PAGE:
Category Archives: Ethical Dilemmas
The men and women moved slowly past the prostrate women in her eighties. She repeated a modified sun salutation and prayer for peace several times in the aisle, even as a dozen or so latecomers passed her as they made their way to their seats. And then the woman stood up, hands pressed together in a sign of peace and compassion and returned to her seat using her cane for assistance.
All this time, the room remained rather hushed with four thousands hearts and minds fixated on the stage, awaiting the words from His Holiness the Dalai Lama. This woman was physically doing what so many of us longed to do. We longed to match the peace and compassion of this global religious figure in action. Instead most of us just sat in awe of his demeanor and superb eloquence. Read the rest of this entry
Last Sunday, a controversial art piece in Stockholm’s Moderna Museet set off a firestorm of controversy throughout the world. Afro-Swedish artist Makode Linde created and participated in the piece, which has explicit undertones of race, which most have deemed racist in nature. I have a heavy heart as I reflect on this piece, attempting to humbly consider whether there is a time when we must stand up against certain expressions of art. This is what brought me to this difficult state of reflection:
“Lena Adelsohn Liljeroth (Swedish Minister of Culture) was invited to open the festivities by performing a clitoridectomy on the cake, which she did by slicing off the part of the cake depicting female genitalia. She then proceeded to feed that part of the cake to a performance artist, done up in blackface, his head protruding through the table.” As the video below indicates, the artist screams in excruciating “pain” as the knife slices at the genital regions of the cake, adding an auditory element to the artistic experience. And it was an experience. In many pictures taken, men and women stand around sipping their wine, as they watch with smiles and laughter at the “shock art” before them. Read the rest of this entry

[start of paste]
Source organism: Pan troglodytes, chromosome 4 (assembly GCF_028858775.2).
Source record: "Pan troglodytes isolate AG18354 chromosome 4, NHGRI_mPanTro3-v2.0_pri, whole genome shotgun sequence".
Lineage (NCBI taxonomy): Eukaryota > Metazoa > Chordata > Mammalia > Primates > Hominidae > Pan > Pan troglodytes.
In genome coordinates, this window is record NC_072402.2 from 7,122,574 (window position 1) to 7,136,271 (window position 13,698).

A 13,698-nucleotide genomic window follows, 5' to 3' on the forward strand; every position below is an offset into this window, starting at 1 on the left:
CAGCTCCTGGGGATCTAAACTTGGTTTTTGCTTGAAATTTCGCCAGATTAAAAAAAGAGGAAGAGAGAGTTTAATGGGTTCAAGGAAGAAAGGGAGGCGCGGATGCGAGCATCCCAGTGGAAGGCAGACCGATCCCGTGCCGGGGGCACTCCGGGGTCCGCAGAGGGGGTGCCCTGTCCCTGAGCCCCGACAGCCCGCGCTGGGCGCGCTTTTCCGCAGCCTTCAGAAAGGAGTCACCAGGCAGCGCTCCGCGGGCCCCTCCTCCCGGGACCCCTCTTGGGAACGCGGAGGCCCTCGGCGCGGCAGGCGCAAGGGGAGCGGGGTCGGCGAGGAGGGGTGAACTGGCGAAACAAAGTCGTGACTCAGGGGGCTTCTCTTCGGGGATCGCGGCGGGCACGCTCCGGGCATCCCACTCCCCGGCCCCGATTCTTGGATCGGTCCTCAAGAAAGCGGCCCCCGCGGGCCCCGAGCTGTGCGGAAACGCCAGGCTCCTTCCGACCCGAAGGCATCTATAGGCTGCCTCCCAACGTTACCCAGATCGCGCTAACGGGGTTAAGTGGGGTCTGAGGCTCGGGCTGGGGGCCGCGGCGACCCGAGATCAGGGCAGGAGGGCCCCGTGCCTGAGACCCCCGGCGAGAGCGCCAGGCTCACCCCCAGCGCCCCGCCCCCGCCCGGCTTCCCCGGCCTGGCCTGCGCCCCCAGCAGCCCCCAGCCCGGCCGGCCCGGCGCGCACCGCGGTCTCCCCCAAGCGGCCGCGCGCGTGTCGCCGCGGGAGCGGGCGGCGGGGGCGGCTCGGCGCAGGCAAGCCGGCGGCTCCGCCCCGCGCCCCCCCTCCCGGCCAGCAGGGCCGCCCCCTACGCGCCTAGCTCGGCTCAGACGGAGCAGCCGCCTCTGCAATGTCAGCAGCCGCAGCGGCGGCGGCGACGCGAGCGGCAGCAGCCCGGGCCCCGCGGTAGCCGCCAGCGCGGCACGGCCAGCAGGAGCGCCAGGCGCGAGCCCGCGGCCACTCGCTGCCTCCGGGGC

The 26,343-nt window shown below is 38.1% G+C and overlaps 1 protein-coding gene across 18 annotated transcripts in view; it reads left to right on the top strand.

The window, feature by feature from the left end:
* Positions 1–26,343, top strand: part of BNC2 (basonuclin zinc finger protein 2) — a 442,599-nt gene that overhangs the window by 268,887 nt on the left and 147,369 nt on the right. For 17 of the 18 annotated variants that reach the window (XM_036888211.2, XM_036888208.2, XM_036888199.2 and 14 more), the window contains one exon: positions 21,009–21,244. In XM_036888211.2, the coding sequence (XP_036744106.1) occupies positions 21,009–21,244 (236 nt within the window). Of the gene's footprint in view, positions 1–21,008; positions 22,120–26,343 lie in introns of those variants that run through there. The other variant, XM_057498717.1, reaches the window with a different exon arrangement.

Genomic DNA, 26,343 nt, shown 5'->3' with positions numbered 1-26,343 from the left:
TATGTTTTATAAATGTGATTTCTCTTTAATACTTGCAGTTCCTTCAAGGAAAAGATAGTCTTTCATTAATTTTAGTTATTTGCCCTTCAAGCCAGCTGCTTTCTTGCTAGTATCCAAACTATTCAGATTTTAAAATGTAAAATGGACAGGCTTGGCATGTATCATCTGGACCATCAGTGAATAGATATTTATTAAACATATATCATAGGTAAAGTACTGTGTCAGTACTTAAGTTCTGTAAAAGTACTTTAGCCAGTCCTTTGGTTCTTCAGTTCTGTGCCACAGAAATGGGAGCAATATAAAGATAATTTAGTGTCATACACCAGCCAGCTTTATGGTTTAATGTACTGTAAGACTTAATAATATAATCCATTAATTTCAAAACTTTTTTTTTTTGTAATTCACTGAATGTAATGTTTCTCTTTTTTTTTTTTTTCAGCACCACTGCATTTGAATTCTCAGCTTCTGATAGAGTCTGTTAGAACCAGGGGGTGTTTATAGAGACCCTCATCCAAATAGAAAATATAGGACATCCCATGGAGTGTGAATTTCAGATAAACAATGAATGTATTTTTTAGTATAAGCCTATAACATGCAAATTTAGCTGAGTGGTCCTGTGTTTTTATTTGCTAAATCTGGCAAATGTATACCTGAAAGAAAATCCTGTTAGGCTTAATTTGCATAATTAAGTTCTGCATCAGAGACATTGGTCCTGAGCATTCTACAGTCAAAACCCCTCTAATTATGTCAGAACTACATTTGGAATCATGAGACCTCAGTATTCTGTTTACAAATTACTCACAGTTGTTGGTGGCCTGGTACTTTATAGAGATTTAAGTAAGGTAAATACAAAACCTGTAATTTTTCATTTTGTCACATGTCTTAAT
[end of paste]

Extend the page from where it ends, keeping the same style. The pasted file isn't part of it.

As the 2012 presidential campaign season heats up, race is once again slowly seeping into the unhealed wounds of this country’s troubling history. President Barack Obama will face a Republican Party that has been salivating at the thoughts of dethroning him from what they have considered an illegitimate presidency since Day 1. And while there are certainly some issues that need to be worked out regarding who the republican opponent will be in November, the groundwork for a nasty political season is already being laid.
Race was clearly a prominent issue in the 2008 presidential election, when conservative groups and even politicians implicitly and explicitly targeted Obama’s multiracial identity for malevolent purposes. Whether through the Birther movement, racist poster signs, or linking then Senator Obama’s character to his relationship to his predominantly black religious community on the south side of Chicago, it is evident that this country is by no means in a post-racial age. However, when considering the racial issues that may arise or may continue beyond the election regarding unresolved racial issues, I think it is towards a different demographic that we should look that is equally, if not more, perpetuating the racism that plagues both this campaign and country, in general. Read the rest of this entry
On Tuesday, a critical victory came in the national movement toward LGBT equality, as a federal appeals panel ruled that Proposition 8 is unconstitutional. Prop 8, which was a voter created amendment to the California state constitution, has been the face of the marriage equality fight for the past several years since its passage in November of 2008.
For some time now, it seems as if the road to marriage equality will not be from a top-down approach (federal legislative action), but rather as a slow, meticulous journey from liberal state to liberal state, to moderate to moderate, and perhaps one day to more conservative states, as well. This has been relatively successful. In the last eight years since Massachusetts became the first state to legalize gay marriage, a total of six states plus D.C. now have laws on the books affirming equality. On Monday, Washington state will become the seventh state to tie the equality not. However, now that Prop 8 has been struck down, and as the dust settles from the celebrations that span from San Diego to San Francisco and throughout the rest of the country, a greater, meta-discourse is found in its wake. Read the rest of this entry